Two weeks later, they still haven't done it. What does seem certain is that if they get it done without shutting the state down again, they will have "balanced" the budget in the worst way possible. The Legislature already has voted to sabotage our future. They have slashed funding for early childhood development, and are cutting spending for public education by $165 a pupil. The cynics, careerists and hypocrites among them are acting as if that were a victory for the kids, since earlier, the "leadership" had happily agreed to cut it by $218.
They also betrayed their promise to Michigan's kids by voting to eliminate the Michigan Promise college scholarship grant.
Their excuse for all this is that there is no money. Well, the entire deficit could be wiped out, MSU economist Charlie Ballard told me, if they only raised the state income tax by 0.75 percent. If you make, say, $52,000 a year, it would cost you only about $300. Not bad to save your kids' future. But the time-servers in Lansing aren't willing to ask you to pay.
We need, at a minimum, to get rid of term limits, to enact a graduated income tax, and elect leaders who have courage and who care. You'll be asked when you vote in November 2010 if you want to call a convention to write a new constitution that could do that.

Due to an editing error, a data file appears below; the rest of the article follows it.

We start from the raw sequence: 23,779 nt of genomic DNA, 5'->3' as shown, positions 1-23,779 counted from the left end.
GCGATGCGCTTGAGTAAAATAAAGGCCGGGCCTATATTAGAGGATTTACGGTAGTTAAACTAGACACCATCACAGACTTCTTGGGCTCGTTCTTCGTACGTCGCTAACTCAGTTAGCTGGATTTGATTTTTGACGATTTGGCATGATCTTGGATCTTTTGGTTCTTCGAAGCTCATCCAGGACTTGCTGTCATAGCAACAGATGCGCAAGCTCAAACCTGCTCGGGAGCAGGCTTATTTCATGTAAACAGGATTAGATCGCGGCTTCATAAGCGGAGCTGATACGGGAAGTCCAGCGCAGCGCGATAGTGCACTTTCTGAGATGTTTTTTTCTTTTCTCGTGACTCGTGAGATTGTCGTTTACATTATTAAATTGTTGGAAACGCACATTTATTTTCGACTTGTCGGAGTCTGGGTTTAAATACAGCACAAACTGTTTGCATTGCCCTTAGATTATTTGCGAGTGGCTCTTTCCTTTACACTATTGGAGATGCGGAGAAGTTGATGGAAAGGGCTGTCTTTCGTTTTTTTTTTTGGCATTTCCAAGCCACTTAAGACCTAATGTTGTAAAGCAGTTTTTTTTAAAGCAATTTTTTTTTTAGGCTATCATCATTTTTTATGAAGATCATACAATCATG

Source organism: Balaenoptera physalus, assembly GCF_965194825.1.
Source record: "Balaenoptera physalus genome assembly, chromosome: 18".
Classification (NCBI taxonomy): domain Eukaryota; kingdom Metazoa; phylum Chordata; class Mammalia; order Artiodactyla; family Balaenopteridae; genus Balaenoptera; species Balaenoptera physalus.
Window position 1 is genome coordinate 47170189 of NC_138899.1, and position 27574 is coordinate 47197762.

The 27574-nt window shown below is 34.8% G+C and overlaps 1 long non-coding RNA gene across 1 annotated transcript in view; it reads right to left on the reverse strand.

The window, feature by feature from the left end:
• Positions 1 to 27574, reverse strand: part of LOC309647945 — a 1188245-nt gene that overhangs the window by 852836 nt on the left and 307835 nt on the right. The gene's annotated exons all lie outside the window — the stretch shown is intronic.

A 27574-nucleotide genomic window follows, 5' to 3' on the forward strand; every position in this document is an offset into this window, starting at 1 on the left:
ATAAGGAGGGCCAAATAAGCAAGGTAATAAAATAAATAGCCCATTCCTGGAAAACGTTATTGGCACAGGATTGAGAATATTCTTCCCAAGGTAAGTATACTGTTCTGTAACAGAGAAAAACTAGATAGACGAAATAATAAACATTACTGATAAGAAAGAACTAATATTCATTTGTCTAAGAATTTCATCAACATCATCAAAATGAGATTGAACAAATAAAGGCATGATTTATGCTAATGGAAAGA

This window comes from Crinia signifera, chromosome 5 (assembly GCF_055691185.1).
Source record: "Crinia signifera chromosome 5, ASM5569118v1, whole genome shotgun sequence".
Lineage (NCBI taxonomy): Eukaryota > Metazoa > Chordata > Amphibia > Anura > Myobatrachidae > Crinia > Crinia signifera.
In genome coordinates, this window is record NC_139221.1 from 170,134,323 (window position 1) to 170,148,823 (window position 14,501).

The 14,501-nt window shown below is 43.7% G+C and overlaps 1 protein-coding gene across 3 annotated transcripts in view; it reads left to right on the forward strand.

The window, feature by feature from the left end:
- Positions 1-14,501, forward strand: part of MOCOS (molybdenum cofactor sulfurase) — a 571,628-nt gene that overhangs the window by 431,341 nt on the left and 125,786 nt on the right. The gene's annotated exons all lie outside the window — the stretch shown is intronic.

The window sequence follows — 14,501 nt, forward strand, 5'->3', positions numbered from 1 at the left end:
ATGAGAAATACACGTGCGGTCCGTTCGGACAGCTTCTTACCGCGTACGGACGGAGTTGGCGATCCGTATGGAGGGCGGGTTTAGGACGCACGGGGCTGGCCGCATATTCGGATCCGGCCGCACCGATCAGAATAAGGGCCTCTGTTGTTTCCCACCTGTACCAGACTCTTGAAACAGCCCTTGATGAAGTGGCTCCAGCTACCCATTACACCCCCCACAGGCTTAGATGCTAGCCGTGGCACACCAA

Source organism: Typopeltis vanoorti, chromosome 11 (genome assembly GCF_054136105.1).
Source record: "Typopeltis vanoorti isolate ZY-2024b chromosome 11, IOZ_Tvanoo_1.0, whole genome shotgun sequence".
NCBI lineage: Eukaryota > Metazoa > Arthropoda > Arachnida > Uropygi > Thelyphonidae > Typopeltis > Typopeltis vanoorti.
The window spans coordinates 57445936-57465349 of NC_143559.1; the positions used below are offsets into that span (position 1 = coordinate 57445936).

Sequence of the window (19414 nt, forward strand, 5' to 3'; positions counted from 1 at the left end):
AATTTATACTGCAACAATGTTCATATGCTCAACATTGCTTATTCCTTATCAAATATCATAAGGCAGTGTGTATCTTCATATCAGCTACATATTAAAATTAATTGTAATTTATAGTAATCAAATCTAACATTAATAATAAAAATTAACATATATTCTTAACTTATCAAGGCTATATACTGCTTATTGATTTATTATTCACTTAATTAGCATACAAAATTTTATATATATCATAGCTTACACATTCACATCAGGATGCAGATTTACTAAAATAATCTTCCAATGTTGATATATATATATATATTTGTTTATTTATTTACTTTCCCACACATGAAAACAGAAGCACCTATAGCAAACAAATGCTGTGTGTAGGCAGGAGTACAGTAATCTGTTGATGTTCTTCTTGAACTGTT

The only question should be, "Why the hell not?"
The verdict is in: You may recall that last March the Detroit Newspapers went to a system where they deliver the newspaper only on Thursday, Friday and Sunday. Otherwise, you were supposed to read it online, though you could still go buy one.
When you did find one on a newsstand — and it wasn't always easy — it wasn't your father's Free Press or News, but a shrunken shell. Early on, the marketing team claimed that this was going great, that there was tremendous consumer and advertiser acceptance.